Phthalate Chemicals Linked with Preterm Births

Phthalate Chemicals Linked to Problem Pregnancy

Prenatal Exposure to Phthalate Chemicals Damaging to Girl Babies

Infant Brain Harm from Prenatal Exposure to Phthalate Chemicals

Phthalate Chemical Exposure during Pregnancy Linked to Postpartum Depression

Phthalates and Pesticides Threaten Semen Quality: Study

Household Chemicals PFAS and Phthalates Alter Gut Microbiome: Study

Phthalates Linked with Autism in Boys, say researchers

How Phthalate Chemical DEHP Triggers Birth Defects, Infertility Uncovered

Phthalates Linked to Heart Rhythm Disruptions

Another Study Links Phthalates with Fertility Problems

Phthalate Exposure During Pregnancy Linked with Language Delays in Children

Fast Food Linked with High Phthalate Levels

Phthalate Chemicals Linked with High Cholesterol and Heart Disease: Study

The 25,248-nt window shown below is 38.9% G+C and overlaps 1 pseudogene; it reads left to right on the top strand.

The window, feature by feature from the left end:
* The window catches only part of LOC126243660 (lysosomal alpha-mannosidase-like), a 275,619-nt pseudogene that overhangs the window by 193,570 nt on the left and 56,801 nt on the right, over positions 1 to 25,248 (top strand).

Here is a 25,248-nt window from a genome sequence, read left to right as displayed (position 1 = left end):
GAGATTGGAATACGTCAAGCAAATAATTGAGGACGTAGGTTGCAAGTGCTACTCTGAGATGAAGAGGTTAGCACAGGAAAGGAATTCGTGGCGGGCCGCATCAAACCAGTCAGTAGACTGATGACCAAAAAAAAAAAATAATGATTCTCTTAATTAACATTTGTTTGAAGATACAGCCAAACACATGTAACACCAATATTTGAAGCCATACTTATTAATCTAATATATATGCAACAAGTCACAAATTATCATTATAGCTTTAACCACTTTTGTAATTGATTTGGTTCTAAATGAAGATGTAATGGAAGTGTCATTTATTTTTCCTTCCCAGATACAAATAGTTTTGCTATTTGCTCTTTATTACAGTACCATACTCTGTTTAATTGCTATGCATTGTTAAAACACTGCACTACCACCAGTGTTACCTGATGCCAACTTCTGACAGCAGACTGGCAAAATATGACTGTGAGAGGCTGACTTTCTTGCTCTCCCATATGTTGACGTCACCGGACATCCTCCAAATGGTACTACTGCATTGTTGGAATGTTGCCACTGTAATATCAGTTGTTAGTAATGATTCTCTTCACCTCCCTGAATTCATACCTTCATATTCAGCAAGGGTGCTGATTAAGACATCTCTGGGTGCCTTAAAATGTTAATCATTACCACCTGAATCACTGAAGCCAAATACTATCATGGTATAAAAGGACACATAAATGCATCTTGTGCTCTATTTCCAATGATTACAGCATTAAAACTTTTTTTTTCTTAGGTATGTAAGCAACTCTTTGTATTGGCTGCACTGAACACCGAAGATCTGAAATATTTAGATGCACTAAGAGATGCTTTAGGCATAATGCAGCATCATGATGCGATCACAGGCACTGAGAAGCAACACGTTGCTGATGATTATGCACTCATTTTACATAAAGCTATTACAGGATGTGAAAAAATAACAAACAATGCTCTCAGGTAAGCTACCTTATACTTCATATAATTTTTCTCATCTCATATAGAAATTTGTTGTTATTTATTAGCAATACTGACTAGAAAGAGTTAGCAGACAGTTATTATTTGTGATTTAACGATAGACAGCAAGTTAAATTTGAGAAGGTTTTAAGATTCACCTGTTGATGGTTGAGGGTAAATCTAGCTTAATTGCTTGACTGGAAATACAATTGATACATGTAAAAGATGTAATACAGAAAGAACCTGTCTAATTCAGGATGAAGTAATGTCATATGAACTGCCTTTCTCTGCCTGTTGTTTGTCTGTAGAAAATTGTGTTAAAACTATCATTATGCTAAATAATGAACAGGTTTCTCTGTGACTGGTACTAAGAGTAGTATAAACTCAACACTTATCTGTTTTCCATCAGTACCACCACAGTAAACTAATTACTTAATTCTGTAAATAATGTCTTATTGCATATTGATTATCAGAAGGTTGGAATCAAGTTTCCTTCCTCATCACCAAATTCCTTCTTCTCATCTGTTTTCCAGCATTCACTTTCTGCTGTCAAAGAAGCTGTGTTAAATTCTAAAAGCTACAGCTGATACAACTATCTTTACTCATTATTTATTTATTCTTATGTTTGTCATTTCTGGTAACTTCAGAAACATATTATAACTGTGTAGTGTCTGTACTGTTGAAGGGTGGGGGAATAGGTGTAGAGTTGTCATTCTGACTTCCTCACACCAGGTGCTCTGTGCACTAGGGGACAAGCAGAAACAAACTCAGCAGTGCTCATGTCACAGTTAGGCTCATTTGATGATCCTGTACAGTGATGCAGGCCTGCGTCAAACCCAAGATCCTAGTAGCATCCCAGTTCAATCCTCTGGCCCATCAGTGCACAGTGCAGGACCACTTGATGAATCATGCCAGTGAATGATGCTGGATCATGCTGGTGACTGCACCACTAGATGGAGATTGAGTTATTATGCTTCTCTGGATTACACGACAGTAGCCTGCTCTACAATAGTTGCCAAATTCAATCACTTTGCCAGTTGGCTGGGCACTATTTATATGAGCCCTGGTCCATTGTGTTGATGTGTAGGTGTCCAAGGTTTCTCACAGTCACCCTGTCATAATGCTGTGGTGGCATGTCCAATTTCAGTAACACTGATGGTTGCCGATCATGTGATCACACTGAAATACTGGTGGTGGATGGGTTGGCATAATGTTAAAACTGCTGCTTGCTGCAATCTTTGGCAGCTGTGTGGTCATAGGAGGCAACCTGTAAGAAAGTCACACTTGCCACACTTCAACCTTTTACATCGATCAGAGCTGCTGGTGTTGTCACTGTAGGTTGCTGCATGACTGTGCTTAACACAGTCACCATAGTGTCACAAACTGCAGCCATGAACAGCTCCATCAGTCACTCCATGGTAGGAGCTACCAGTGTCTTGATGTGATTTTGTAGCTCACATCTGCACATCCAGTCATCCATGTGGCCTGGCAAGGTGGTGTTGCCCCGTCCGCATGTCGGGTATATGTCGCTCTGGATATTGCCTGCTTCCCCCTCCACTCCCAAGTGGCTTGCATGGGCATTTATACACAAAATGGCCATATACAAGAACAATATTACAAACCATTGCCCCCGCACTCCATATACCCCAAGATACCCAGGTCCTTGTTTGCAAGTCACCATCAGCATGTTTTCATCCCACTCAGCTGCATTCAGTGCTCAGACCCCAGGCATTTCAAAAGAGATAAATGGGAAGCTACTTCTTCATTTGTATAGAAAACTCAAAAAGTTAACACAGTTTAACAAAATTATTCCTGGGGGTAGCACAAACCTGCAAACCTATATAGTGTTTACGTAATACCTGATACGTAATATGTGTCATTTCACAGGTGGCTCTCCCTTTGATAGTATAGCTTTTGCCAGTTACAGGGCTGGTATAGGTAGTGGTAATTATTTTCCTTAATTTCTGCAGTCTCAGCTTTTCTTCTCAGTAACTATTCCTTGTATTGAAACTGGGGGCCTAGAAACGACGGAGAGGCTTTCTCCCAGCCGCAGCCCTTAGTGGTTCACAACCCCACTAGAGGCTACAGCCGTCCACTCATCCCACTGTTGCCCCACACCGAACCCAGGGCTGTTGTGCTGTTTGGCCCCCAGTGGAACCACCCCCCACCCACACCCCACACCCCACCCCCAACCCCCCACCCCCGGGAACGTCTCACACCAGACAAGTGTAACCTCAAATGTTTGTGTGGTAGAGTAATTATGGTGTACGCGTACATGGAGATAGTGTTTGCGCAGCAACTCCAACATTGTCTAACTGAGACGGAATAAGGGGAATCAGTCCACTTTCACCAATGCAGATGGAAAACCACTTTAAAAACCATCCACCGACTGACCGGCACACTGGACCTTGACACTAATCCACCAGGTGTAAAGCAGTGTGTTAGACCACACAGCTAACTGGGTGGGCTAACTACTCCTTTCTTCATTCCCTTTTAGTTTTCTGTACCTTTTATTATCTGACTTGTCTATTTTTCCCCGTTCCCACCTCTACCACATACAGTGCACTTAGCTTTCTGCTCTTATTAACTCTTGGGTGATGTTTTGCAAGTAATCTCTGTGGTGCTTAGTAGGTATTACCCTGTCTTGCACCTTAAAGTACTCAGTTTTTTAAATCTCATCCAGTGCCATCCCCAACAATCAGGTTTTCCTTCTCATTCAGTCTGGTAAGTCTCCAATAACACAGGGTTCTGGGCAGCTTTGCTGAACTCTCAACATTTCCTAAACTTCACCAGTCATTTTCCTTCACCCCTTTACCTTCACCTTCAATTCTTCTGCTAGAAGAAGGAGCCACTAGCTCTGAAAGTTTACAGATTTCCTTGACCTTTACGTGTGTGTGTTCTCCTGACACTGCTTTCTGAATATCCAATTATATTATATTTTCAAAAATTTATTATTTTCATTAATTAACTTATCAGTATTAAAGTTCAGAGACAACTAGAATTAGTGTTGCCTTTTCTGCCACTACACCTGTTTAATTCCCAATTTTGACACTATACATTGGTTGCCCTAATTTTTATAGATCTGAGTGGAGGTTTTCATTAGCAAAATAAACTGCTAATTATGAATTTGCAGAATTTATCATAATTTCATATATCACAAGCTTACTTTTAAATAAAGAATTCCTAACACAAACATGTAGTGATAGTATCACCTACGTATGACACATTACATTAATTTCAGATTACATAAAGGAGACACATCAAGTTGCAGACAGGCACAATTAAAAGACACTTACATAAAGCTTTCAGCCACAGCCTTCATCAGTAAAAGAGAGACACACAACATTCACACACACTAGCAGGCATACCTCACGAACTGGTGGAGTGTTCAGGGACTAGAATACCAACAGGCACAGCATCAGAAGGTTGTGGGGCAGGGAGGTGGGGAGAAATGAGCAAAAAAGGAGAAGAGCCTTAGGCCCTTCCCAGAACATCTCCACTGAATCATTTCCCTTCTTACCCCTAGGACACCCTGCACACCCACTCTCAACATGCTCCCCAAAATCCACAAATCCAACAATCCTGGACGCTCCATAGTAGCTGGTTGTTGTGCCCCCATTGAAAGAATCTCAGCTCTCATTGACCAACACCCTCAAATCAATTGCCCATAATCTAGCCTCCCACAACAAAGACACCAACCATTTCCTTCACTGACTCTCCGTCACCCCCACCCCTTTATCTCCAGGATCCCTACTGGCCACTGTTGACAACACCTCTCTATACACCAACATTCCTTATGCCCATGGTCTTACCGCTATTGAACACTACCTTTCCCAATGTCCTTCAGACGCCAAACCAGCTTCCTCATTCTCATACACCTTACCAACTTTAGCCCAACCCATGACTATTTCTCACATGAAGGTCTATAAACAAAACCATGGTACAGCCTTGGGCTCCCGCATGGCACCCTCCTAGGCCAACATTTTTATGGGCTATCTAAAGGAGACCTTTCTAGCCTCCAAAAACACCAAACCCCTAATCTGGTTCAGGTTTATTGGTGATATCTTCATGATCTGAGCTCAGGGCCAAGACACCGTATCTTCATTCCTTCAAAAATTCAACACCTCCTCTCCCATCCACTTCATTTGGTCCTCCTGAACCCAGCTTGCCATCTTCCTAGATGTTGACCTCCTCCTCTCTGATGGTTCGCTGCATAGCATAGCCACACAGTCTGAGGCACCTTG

You may also want to read:

How ‘everywhere chemicals’ help uterine fibroids grow

Scientists are just beginning to learn how these common tumors in women are linked to phthalates—chemicals found in hundreds of everyday household items and cosmetics.

Journal Reference:  Takashi Iizuka, et al.  Mono-(2-ethyl-5-hydroxyhexyl) phthalate promotes uterine leiomyoma cell survival through tryptophan-kynurenine-AHR pathway activation, Proceedings of the National Academy of Sciences (PNAS), November 14, 2022, 119 (47) e2208886119.